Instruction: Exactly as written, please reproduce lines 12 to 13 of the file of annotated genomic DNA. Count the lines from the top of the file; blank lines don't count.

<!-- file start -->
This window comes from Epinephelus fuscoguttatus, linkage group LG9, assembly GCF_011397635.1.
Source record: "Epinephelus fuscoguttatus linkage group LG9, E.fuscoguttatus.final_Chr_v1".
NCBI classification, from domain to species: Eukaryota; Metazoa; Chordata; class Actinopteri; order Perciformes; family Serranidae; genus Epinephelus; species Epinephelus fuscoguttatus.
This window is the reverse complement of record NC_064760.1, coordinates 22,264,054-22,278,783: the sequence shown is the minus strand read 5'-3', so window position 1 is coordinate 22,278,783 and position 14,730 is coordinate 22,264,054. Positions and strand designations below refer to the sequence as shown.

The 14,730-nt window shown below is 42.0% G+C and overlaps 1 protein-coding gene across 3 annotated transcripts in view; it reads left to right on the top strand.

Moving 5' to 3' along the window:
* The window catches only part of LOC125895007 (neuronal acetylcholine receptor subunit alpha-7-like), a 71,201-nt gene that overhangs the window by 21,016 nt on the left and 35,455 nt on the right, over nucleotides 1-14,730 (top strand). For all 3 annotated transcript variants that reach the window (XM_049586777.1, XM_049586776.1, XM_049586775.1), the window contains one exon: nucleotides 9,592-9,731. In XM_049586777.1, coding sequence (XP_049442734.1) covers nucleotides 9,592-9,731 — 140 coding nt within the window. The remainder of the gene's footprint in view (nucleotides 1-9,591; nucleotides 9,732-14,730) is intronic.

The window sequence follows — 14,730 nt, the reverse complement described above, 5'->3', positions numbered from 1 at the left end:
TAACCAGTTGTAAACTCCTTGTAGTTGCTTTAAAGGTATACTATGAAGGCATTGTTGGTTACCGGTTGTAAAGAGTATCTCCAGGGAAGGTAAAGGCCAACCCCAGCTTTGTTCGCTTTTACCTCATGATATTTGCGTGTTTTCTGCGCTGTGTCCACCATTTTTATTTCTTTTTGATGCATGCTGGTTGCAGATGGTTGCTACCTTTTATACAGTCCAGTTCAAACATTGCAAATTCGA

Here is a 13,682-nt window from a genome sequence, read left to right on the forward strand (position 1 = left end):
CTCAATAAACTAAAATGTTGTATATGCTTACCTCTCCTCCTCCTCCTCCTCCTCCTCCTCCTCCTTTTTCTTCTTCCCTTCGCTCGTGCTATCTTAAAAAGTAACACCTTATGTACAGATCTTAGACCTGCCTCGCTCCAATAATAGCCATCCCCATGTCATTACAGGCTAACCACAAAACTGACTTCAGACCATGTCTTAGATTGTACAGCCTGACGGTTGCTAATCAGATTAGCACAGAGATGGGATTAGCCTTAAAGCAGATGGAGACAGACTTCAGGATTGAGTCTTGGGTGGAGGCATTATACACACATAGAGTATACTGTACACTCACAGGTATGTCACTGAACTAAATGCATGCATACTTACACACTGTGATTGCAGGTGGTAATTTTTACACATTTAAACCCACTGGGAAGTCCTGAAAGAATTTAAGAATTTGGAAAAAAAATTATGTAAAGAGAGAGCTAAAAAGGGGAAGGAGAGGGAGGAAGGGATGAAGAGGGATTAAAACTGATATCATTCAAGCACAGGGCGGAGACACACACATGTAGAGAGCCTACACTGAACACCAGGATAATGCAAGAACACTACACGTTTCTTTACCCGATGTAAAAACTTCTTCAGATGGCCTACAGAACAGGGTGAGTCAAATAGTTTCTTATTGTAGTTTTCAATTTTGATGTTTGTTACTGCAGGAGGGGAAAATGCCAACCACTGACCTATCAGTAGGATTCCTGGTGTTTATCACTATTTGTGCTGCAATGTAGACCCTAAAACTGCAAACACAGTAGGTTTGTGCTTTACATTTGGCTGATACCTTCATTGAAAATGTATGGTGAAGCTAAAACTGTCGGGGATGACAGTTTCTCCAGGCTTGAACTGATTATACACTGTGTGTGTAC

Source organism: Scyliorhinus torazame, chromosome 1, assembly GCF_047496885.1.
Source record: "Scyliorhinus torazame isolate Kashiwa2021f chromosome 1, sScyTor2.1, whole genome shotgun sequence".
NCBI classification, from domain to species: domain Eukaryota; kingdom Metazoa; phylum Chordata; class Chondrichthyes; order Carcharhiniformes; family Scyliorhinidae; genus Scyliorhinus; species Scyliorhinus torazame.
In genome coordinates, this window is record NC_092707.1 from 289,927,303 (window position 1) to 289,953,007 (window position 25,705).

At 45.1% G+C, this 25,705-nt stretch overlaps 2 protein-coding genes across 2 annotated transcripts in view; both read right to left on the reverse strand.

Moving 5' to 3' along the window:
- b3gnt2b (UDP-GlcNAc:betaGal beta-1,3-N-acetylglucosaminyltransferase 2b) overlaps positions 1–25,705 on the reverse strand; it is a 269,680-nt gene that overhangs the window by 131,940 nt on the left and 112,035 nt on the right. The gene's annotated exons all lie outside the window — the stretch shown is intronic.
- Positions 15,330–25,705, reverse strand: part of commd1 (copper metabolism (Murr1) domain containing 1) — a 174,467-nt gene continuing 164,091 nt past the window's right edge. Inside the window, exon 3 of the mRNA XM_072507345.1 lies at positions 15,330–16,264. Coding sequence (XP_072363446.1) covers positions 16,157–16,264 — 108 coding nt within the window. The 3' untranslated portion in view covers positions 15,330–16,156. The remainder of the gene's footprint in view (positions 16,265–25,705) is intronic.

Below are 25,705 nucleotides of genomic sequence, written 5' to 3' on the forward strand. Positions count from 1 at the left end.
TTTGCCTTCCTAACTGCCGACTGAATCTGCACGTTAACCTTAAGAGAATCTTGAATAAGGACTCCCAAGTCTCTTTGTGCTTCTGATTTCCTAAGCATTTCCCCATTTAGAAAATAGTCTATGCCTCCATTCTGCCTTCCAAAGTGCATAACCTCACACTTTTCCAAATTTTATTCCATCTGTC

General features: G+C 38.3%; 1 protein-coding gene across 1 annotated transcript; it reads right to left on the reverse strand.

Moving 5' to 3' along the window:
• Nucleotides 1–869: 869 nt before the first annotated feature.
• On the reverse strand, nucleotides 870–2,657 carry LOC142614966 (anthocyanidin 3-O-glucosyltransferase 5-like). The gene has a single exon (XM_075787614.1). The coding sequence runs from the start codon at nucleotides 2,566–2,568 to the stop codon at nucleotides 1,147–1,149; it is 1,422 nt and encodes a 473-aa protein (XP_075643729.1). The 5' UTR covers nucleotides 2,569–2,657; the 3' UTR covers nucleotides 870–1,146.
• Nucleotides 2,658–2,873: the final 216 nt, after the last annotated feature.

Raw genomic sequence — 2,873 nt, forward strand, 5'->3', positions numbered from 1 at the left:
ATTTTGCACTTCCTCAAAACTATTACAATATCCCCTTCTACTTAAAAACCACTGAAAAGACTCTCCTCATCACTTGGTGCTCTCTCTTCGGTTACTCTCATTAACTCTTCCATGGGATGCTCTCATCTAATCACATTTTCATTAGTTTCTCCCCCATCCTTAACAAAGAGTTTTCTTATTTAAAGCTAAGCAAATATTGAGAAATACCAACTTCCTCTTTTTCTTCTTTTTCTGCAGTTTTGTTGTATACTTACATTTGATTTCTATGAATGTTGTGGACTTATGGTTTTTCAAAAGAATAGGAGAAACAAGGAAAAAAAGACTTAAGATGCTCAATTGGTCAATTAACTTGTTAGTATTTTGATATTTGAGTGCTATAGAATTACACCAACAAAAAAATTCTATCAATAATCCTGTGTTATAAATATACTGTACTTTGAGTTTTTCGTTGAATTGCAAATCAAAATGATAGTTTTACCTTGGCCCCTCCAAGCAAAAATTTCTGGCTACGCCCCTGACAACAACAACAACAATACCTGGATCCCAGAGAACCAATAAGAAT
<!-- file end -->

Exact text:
Source organism: Scyliorhinus torazame, chromosome 1, assembly GCF_047496885.1.
Source record: "Scyliorhinus torazame isolate Kashiwa2021f chromosome 1, sScyTor2.1, whole genome shotgun sequence".